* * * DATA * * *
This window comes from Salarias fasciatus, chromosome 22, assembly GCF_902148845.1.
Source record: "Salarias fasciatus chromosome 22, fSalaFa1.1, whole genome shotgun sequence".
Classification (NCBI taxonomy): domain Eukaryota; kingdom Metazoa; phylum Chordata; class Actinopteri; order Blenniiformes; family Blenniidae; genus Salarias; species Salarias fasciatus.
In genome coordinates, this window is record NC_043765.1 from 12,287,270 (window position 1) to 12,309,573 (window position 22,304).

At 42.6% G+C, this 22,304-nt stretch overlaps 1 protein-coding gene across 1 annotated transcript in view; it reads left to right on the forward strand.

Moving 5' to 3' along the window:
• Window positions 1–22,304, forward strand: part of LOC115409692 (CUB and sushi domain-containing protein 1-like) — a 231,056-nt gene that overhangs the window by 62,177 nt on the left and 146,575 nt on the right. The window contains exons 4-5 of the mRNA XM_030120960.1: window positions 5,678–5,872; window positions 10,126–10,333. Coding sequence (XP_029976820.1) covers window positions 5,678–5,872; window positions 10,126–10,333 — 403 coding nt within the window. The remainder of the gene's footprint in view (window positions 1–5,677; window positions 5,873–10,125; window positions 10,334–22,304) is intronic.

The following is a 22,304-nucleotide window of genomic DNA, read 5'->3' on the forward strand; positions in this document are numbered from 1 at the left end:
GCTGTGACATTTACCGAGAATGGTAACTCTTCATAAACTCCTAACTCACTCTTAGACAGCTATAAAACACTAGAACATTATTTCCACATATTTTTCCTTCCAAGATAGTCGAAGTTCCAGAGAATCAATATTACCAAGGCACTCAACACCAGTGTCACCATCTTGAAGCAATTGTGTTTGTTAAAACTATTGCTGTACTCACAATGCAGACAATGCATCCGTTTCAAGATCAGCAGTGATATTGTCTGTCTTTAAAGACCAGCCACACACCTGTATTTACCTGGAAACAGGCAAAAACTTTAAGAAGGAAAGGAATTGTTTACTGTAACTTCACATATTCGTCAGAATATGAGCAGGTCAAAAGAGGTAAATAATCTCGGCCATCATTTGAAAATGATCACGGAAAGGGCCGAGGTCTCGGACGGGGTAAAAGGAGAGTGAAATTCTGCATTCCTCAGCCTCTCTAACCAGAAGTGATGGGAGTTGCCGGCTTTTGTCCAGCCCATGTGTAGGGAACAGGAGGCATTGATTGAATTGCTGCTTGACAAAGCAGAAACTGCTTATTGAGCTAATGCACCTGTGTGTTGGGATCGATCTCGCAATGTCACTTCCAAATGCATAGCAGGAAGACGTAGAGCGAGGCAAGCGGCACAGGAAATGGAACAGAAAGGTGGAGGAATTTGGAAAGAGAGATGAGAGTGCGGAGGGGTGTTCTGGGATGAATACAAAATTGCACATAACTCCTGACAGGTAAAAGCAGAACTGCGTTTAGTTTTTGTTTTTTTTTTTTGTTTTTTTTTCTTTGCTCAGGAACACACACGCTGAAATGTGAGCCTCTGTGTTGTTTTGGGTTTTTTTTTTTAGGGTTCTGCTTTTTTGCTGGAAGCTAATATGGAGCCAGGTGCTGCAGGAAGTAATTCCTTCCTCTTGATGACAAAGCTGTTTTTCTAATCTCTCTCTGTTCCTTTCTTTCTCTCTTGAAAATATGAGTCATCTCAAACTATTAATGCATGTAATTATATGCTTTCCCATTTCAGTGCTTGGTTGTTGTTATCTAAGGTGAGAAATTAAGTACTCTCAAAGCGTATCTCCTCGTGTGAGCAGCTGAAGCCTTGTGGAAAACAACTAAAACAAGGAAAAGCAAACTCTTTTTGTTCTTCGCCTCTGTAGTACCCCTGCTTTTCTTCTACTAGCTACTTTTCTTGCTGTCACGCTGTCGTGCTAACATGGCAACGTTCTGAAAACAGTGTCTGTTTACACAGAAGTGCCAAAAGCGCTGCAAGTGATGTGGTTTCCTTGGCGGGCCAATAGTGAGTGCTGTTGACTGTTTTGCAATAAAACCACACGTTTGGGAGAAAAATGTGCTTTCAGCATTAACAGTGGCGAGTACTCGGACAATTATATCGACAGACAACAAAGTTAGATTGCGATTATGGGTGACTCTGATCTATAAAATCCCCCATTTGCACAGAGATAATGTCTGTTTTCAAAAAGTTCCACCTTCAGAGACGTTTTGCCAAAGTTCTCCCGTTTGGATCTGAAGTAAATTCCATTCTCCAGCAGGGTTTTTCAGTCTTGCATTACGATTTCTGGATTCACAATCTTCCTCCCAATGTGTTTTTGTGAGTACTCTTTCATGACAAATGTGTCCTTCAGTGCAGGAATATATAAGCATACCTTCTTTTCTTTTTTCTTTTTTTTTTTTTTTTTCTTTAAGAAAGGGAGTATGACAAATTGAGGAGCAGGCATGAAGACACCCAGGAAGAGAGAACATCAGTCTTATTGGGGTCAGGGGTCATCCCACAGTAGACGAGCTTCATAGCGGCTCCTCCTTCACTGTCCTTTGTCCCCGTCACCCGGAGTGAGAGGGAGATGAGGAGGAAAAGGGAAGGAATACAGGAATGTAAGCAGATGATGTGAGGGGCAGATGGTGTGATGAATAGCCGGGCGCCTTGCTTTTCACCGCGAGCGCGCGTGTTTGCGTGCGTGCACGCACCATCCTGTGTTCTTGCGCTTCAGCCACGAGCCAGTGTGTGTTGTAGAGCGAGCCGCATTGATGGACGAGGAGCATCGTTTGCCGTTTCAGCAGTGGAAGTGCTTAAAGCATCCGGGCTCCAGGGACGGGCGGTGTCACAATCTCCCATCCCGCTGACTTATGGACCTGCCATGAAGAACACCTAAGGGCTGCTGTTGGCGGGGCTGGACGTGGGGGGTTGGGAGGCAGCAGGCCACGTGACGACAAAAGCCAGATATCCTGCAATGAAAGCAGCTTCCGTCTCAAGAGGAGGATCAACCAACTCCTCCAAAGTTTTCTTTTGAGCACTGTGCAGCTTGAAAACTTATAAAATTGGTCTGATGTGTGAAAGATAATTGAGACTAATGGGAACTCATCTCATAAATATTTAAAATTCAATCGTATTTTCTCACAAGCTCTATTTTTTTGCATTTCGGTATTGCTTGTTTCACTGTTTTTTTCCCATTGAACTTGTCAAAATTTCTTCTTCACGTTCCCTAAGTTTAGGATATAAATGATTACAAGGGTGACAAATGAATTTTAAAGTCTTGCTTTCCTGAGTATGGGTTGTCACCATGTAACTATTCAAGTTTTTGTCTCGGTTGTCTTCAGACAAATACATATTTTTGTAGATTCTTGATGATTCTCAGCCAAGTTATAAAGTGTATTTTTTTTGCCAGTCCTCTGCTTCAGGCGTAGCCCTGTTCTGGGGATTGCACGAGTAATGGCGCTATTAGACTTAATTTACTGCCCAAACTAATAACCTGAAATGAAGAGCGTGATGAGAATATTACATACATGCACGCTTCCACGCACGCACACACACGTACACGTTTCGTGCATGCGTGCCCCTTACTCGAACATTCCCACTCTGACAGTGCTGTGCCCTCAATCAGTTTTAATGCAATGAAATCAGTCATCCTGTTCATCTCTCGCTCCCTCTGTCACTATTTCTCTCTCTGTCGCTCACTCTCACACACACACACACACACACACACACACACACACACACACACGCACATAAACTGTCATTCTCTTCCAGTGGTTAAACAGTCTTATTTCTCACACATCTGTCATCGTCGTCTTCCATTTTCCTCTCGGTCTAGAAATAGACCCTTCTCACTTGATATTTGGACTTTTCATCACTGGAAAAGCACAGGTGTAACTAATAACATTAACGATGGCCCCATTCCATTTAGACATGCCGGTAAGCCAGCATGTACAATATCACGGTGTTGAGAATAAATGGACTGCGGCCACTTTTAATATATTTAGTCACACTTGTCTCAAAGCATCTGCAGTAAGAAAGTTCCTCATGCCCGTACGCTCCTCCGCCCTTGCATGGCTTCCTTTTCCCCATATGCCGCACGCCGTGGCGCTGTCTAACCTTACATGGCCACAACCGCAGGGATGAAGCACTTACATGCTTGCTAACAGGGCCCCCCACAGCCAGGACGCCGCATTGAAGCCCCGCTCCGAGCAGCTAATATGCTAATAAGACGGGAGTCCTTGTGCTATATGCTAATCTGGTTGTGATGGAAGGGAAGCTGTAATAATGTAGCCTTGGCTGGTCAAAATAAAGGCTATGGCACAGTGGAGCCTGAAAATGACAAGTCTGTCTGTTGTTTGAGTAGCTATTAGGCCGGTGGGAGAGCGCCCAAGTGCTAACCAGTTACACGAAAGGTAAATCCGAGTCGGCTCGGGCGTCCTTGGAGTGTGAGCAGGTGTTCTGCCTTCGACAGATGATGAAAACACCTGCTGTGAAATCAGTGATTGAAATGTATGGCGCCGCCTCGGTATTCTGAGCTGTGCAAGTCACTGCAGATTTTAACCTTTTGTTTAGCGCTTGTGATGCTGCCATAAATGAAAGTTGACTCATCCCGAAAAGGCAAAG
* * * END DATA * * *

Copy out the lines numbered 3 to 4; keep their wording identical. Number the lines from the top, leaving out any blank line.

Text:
Classification (NCBI taxonomy): domain Eukaryota; kingdom Metazoa; phylum Chordata; class Actinopteri; order Blenniiformes; family Blenniidae; genus Salarias; species Salarias fasciatus.
In genome coordinates, this window is record NC_043765.1 from 12,287,270 (window position 1) to 12,309,573 (window position 22,304).